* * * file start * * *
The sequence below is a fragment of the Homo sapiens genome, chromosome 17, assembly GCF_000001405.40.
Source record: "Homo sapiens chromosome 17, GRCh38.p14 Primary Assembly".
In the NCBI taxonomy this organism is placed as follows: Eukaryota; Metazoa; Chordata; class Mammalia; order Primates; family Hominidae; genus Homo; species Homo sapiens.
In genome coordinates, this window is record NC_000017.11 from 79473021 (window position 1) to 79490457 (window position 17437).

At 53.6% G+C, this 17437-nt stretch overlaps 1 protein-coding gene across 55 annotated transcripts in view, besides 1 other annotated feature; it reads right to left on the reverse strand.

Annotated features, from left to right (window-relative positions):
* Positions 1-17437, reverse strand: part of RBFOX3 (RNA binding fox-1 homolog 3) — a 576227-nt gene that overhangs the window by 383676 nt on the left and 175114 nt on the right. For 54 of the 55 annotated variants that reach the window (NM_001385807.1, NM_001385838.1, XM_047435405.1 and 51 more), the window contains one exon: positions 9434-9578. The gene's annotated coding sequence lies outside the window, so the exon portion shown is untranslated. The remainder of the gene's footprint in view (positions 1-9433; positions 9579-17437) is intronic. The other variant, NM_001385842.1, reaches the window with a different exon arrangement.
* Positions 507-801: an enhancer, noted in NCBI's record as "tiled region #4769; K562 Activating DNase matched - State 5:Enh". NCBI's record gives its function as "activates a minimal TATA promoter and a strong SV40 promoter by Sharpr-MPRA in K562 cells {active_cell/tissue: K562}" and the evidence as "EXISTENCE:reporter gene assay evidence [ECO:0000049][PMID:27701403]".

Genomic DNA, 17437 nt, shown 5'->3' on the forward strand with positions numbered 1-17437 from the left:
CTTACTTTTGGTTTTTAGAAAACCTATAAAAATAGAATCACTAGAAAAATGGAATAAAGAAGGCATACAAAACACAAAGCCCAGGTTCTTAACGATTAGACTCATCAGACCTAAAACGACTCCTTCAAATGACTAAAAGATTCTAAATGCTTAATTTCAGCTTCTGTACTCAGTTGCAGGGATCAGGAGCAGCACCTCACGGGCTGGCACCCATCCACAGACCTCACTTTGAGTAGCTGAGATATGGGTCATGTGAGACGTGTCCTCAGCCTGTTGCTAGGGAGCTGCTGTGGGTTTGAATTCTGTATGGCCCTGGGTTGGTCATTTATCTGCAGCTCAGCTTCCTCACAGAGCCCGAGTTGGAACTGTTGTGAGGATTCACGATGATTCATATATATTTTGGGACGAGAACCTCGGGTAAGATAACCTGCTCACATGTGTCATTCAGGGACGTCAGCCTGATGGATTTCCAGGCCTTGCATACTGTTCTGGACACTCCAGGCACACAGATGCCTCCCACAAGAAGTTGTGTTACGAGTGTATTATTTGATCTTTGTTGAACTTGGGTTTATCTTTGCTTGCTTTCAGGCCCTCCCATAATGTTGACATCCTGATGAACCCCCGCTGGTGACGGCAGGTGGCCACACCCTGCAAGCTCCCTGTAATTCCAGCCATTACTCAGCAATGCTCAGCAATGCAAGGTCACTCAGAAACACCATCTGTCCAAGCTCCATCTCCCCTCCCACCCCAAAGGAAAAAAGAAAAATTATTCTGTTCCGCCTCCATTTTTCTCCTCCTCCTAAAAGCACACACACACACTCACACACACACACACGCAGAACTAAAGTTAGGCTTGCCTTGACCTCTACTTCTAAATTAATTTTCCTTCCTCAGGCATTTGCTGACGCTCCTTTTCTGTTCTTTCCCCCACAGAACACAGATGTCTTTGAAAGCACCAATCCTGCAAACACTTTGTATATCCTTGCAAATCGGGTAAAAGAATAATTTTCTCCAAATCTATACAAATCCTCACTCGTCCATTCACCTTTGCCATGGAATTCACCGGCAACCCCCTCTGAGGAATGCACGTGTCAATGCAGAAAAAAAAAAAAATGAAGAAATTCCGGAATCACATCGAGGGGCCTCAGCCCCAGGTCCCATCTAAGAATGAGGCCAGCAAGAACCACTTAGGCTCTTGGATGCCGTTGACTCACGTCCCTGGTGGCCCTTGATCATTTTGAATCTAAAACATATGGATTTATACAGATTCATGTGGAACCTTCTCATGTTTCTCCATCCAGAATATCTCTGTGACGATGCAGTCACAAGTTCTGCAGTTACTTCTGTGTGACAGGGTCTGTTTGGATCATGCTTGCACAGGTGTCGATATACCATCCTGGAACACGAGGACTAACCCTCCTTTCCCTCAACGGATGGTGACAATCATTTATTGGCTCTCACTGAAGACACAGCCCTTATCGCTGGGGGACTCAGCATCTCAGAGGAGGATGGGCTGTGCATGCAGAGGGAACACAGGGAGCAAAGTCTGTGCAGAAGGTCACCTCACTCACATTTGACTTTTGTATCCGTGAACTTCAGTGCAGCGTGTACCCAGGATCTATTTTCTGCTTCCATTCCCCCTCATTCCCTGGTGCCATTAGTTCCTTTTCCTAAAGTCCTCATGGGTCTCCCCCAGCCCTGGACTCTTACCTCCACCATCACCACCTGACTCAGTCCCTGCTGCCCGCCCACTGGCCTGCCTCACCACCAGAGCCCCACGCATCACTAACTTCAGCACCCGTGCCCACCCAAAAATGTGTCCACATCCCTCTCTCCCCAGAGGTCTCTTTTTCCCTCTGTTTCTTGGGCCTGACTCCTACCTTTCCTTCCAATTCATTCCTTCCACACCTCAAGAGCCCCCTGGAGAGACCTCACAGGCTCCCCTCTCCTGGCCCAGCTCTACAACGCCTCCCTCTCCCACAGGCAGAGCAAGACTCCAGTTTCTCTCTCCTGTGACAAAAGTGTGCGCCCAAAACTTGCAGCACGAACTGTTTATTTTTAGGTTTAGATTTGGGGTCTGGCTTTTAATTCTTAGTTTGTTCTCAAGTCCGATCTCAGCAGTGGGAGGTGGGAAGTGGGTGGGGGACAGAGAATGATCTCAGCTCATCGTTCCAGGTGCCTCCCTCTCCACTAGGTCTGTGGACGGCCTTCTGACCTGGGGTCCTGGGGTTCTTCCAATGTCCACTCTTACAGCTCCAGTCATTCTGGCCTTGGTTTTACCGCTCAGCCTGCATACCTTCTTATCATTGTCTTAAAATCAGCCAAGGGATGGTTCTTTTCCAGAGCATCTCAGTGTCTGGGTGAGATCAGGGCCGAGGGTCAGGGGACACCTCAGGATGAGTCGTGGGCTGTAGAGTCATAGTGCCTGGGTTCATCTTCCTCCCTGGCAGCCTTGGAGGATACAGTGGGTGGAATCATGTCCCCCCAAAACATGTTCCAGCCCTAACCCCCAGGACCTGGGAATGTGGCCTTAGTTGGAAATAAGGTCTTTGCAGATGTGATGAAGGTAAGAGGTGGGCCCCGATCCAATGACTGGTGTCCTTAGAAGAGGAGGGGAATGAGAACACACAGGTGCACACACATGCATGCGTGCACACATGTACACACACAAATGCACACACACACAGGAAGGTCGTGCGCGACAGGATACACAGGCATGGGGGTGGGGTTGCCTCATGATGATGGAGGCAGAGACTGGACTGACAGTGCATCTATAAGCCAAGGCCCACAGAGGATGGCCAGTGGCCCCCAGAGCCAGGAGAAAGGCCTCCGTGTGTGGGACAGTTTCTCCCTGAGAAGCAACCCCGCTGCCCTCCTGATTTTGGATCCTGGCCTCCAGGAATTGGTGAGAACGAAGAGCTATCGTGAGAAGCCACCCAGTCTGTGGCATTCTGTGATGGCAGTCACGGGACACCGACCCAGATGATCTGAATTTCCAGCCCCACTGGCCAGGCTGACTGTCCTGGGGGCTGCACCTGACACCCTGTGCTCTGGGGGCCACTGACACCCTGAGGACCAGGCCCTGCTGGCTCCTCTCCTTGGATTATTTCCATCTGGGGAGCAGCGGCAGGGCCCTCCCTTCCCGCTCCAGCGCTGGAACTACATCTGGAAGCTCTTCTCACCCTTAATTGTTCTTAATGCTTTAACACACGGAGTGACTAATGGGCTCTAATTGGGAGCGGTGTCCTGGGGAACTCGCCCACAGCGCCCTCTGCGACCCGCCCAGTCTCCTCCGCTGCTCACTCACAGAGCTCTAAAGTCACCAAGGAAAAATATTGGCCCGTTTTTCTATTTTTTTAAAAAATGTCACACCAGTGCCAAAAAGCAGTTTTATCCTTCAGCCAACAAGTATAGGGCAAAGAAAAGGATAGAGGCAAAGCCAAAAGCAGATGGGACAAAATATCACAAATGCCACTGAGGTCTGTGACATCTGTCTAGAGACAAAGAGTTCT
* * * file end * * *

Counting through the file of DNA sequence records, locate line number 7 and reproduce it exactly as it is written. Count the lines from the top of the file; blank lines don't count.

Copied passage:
* Positions 1-17437, reverse strand: part of RBFOX3 (RNA binding fox-1 homolog 3) — a 576227-nt gene that overhangs the window by 383676 nt on the left and 175114 nt on the right. For 54 of the 55 annotated variants that reach the window (NM_001385807.1, NM_001385838.1, XM_047435405.1 and 51 more), the window contains one exon: positions 9434-9578. The gene's annotated coding sequence lies outside the window, so the exon portion shown is untranslated. The remainder of the gene's footprint in view (positions 1-9433; positions 9579-17437) is intronic. The other variant, NM_001385842.1, reaches the window with a different exon arrangement.